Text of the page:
Composing Emotions in Where Cards Fall
Uncovering the deeply personal music beneath this coming-of-age story.
Published on the Snowman blog.
Music can be such an integral part of developing a game’s tone, and that’s never been more true for Where Cards Fall. Given that Where Cards Fall was inspired by Radiohead’s “House of Cards”, it only makes sense that the game would call for a strong musical foundation to capture its essence.
LA-based composer Torin Borrowdale created a unique, alternative soundtrack that takes players on an introspective journey through the evolution of the game.
Curious about his process, we sat down with Torin to learn more about how he approached composing the music, and what he hopes players will experience while they spend time with Where Cards Fall.
What led you to compose music for games?
I never saw myself composing for games until I began scoring student videogames at USC (University of Southern California). The videogame program there harbours so many creatives bursting with novel gaming ideas and it was inspiring to write equally creative music for those games.
One of those game developers was Sam Rosenthal. He was working on a very interesting concept for a game that would eventually be called “Where Cards Fall”. His passion and detail for the project led me to sign on and it’s been so satisfying to see his creation out in the world today.
How did you approach composing music for a coming-of-age story like Where Cards Fall?
A score has to express ideas on several different layers for a game such as this. It has to represent the characters (who are heavily influenced by the alternative music from their formative years). It has to exist within a modern game (with modern gameplay and interactive cut scenes). It also has to help tell the story and elevate the emotion of the characters’ journeys.
To do all of this, we needed different musical layers that could be triggered to convey different emotions depending on where we were narratively. The musical layers (or stems) themselves needed to consist of modern synths to match the striking visual style of the game, but also incorporate guitars and musical ideas from the characters’ memories. Sam and I worked to craft the score at the same time the concepts for the game were solidifying, so the two things happened all at once, and the music was able to be seamlessly incorporated into the game world and gameplay.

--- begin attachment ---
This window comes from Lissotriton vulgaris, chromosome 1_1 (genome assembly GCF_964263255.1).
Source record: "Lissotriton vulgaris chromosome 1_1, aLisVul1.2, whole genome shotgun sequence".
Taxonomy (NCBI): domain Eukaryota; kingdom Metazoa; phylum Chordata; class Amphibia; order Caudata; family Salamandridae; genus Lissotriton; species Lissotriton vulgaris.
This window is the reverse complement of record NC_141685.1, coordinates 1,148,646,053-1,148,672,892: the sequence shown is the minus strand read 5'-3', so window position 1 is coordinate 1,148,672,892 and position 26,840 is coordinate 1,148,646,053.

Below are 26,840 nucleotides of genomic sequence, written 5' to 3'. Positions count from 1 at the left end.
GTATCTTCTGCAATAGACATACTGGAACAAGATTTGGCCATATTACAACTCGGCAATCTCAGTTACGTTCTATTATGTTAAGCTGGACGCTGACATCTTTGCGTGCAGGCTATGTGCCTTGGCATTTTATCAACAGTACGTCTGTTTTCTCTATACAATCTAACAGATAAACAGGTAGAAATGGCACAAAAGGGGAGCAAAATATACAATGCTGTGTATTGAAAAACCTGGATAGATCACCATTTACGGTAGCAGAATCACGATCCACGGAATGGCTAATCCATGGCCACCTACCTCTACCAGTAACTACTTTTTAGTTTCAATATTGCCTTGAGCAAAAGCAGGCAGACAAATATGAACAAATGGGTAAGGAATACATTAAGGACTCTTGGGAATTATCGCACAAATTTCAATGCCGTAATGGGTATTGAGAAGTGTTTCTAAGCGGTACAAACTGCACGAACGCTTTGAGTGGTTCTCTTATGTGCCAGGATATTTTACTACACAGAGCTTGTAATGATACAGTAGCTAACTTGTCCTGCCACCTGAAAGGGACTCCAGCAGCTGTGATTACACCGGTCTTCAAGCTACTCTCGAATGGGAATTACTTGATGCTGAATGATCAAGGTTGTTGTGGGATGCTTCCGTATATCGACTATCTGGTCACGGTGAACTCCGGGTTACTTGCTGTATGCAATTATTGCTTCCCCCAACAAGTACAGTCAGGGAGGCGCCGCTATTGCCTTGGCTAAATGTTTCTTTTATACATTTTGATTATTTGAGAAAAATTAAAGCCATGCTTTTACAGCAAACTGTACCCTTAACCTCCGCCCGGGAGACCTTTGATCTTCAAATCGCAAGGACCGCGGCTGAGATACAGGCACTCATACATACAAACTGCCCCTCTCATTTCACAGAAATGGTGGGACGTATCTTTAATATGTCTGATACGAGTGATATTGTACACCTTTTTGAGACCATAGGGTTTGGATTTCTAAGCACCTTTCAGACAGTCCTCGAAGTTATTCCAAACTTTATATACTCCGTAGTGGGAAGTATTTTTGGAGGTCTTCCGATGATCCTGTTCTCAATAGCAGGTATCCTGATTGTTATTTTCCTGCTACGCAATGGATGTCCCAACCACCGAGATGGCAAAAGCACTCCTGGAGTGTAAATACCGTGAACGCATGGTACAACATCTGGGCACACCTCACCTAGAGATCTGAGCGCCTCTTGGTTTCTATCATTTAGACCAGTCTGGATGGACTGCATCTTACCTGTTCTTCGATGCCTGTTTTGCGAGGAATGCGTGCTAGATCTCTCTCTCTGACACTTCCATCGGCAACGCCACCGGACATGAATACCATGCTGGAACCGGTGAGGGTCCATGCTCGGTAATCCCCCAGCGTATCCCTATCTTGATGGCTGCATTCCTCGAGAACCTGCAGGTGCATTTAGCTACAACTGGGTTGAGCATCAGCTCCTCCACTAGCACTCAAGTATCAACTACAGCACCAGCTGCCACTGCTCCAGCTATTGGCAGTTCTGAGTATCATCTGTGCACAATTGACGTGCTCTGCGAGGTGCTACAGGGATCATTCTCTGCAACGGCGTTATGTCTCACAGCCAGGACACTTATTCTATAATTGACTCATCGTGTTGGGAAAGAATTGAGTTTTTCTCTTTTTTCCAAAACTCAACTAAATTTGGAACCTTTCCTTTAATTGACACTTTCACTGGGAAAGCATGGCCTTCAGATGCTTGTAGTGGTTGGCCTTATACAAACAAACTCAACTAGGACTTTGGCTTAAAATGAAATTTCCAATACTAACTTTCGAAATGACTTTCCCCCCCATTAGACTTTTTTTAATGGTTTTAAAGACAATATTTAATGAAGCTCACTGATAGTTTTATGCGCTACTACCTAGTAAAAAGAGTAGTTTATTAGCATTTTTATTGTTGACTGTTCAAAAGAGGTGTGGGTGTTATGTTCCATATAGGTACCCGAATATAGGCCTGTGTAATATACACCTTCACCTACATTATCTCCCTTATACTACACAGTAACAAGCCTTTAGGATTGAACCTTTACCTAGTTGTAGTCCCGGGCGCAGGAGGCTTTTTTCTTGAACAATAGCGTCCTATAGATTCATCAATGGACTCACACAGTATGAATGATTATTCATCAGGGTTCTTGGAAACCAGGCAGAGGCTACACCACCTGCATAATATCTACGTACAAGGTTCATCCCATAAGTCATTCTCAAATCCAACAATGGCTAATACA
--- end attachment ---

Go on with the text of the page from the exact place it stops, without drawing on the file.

What do you hope people feel while listening to your music as they play the game?
I hope players feel that the characters are real people and can find parallels to their own lives. A lot of the game is open to interpretation, so we wanted the music to fill in emotional gaps and hopefully the player is able to fill in their own lives into the music and story.
We hope that the music makes the player feel as though the game is about them in certain ways. The goal wasn’t to make people feel happy or sad but hopefully allows players to uncover something unexpected about themselves.
What are some of the software and hardware tools used to make the music?
We collaborated with musicians to perform a lot of the score and the rest was programmed with synths and software by me. The performance of live guitars can’t really be matched by fake guitars so it was important to add that human element to an otherwise non-acoustic score.
I specifically used Pro Tools, but plug-ins nowadays are so powerful, that any Digital Audio Workstation will do. It’s all about the combination of sounds that you can produce with synthesizers and how you process them. Because there’s really no limit to the musical possibilities, writing this soundtrack specifically was about refining the sound, making it specific to this game and adding meaning with the music. The guitar performance helped ground the score in the world of Where Cards Fall.
What have you been working on since the game and what’s next for you?
Since the game came out, I’ve been working on the show Locke & Key for Netflix and the Lionsgate thriller RUN for Hulu. It’s been really fun writing for so many different mediums lately. It never gets old.
After learning about the detail and care that went into creating the score for Where Cards Fall, each sound feels even more personal—not only to Torin and The Game Band’s Creative Director Sam but to the rest of us as players.
We can’t wait to revisit the game with this deeper appreciation in mind, and hope you’ll do the same. We’ll be curious to hear what kind of journey Torin’s soundtrack takes you on—after all, it will be as unique as the individual playing!